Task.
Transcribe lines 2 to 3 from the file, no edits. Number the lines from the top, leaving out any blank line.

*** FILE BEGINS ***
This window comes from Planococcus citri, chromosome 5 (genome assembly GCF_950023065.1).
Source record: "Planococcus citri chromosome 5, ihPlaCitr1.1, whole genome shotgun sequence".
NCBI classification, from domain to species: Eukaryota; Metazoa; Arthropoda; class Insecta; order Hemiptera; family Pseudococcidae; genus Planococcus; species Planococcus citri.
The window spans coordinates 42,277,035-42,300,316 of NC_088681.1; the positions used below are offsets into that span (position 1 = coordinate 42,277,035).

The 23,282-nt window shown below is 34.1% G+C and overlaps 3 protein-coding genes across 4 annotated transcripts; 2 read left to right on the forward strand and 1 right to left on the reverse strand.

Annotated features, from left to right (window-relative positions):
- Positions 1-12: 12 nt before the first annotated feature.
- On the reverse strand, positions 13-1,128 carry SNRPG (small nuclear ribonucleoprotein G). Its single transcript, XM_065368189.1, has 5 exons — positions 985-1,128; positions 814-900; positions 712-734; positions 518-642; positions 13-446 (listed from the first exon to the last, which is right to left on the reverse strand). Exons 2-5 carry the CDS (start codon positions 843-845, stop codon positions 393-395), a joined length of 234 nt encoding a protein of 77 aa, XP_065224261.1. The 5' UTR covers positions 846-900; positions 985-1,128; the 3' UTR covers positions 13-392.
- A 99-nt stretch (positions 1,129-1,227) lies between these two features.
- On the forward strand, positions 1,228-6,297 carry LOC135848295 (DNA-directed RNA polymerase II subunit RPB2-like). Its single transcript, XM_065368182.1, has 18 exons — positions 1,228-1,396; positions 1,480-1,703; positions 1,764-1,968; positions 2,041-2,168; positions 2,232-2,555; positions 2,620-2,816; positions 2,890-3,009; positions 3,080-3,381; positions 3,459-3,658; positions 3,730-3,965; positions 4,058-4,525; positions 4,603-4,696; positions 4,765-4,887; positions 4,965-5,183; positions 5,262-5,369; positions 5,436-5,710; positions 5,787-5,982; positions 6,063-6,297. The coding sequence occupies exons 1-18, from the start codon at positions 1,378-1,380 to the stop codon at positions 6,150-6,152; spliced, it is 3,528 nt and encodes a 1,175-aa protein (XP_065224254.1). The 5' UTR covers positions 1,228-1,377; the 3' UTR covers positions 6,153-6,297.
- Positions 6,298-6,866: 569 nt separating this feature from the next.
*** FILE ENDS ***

Source record: "Planococcus citri chromosome 5, ihPlaCitr1.1, whole genome shotgun sequence".
NCBI classification, from domain to species: Eukaryota; Metazoa; Arthropoda; class Insecta; order Hemiptera; family Pseudococcidae; genus Planococcus; species Planococcus citri.